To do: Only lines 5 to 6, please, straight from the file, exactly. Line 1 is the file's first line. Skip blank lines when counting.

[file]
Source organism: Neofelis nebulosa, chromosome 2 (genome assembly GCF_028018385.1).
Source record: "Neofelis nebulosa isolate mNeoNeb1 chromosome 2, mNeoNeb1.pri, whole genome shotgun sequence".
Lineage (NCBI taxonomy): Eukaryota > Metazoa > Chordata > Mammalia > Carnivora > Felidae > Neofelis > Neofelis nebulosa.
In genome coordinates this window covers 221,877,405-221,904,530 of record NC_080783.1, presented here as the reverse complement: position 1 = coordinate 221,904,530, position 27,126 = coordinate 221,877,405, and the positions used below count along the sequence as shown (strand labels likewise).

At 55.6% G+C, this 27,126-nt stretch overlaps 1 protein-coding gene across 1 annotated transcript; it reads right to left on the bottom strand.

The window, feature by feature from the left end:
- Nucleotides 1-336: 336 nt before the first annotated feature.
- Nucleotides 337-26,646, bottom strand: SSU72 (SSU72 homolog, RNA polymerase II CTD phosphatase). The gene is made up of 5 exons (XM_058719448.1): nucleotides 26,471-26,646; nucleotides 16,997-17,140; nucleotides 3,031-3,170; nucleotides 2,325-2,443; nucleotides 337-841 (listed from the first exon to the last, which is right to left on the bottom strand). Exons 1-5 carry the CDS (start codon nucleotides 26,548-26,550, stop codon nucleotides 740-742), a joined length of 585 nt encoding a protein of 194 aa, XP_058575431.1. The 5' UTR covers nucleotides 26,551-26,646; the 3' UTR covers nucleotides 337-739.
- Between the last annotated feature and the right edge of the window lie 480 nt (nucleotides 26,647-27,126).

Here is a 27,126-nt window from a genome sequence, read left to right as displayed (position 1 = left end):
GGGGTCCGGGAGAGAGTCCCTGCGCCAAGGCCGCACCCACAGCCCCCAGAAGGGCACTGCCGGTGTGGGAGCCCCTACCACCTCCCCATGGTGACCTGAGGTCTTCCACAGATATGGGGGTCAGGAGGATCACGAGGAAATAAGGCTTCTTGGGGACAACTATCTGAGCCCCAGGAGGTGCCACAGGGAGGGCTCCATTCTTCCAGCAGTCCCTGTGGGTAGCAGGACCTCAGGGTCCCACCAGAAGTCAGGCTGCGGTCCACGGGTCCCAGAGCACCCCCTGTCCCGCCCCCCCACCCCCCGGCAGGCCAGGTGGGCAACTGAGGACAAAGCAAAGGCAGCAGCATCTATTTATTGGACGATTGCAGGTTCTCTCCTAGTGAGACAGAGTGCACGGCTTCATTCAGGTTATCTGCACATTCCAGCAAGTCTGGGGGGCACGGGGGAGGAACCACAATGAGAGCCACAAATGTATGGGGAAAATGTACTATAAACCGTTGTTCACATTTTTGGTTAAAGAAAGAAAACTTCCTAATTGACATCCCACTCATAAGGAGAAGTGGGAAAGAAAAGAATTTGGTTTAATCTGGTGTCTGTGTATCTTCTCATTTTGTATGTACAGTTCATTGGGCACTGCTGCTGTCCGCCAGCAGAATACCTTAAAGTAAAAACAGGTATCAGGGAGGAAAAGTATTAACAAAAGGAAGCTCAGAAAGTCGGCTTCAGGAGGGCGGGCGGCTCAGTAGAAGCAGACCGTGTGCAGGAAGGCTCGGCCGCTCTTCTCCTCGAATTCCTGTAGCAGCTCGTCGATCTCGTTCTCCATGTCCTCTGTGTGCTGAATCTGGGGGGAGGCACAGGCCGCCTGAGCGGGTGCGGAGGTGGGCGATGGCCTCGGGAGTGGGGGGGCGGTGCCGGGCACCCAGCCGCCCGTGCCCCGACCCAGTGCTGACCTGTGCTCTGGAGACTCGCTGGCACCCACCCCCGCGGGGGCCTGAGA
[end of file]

At 55.6% G+C, this 27,126-nt stretch overlaps 1 protein-coding gene across 1 annotated transcript; it reads right to left on the bottom strand.

The window, feature by feature from the left end: